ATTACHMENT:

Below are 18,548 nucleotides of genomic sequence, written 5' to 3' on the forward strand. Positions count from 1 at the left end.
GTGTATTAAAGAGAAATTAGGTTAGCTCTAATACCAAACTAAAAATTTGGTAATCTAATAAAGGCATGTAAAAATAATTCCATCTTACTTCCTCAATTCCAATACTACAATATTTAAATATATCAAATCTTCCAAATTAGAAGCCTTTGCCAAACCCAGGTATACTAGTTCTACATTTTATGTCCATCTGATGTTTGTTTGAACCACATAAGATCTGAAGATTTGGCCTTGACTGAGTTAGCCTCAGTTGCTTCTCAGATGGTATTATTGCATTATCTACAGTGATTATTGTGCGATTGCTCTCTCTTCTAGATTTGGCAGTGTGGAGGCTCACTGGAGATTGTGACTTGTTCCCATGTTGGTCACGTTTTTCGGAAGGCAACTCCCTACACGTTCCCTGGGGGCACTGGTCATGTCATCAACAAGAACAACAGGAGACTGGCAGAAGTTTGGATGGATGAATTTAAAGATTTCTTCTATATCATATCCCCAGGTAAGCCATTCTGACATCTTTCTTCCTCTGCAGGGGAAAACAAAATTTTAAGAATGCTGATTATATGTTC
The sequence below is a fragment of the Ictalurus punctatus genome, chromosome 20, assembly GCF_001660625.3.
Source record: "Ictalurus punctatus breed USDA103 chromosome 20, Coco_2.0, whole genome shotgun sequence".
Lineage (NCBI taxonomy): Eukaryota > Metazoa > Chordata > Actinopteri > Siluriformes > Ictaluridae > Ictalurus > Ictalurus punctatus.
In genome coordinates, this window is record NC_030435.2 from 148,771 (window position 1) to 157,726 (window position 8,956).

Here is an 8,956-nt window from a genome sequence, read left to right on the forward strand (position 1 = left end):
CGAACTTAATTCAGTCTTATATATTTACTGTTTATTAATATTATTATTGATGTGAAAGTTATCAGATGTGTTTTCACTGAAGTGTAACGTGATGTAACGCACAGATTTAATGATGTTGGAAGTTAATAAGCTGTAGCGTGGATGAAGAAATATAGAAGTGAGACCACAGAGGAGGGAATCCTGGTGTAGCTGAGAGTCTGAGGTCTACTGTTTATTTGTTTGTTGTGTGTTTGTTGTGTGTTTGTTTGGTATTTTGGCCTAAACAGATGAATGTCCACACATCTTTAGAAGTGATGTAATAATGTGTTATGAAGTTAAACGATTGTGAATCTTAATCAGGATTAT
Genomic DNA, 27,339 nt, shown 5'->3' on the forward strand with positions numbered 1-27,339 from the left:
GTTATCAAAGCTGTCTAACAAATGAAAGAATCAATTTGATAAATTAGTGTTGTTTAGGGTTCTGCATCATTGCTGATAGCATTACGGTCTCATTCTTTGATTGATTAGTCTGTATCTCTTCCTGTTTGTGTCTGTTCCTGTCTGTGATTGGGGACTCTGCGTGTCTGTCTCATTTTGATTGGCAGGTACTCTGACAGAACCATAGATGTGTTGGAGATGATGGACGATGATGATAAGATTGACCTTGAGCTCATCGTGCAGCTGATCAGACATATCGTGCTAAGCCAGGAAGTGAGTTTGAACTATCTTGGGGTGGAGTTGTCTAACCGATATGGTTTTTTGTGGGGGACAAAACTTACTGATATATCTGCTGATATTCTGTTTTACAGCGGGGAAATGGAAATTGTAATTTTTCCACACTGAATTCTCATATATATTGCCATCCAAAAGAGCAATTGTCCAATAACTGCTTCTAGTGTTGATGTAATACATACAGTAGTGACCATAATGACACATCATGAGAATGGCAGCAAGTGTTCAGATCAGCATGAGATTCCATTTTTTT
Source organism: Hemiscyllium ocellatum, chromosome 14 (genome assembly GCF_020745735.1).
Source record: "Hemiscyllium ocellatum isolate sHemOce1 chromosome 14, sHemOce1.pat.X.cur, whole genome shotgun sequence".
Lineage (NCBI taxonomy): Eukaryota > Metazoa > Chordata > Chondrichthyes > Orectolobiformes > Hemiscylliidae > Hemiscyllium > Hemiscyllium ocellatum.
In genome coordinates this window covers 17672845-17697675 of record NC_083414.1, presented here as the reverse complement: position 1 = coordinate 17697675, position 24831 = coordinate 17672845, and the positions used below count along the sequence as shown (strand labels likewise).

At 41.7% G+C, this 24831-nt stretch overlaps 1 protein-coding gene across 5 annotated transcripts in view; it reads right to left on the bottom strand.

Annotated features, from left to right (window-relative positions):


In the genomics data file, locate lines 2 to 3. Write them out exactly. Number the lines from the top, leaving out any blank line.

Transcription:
GTGTATTAAAGAGAAATTAGGTTAGCTCTAATACCAAACTAAAAATTTGGTAATCTAATAAAGGCATGTAAAAATAATTCCATCTTACTTCCTCAATTCCAATACTACAATATTTAAATATATCAAATCTTCCAAATTAGAAGCCTTTGCCAAACCCAGGTATACTAGTTCTACATTTTATGTCCATCTGATGTTTGTTTGAACCACATAAGATCTGAAGATTTGGCCTTGACTGAGTTAGCCTCAGTTGCTTCTCAGATGGTATTATTGCATTATCTACAGTGATTATTGTGCGATTGCTCTCTCTTCTAGATTTGGCAGTGTGGAGGCTCACTGGAGATTGTGACTTGTTCCCATGTTGGTCACGTTTTTCGGAAGGCAACTCCCTACACGTTCCCTGGGGGCACTGGTCATGTCATCAACAAGAACAACAGGAGACTGGCAGAAGTTTGGATGGATGAATTTAAAGATTTCTTCTATATCATATCCCCAGGTAAGCCATTCTGACATCTTTCTTCCTCTGCAGGGGAAAACAAAATTTTAAGAATGCTGATTATATGTTC
The sequence below is a fragment of the Ictalurus punctatus genome, chromosome 20, assembly GCF_001660625.3.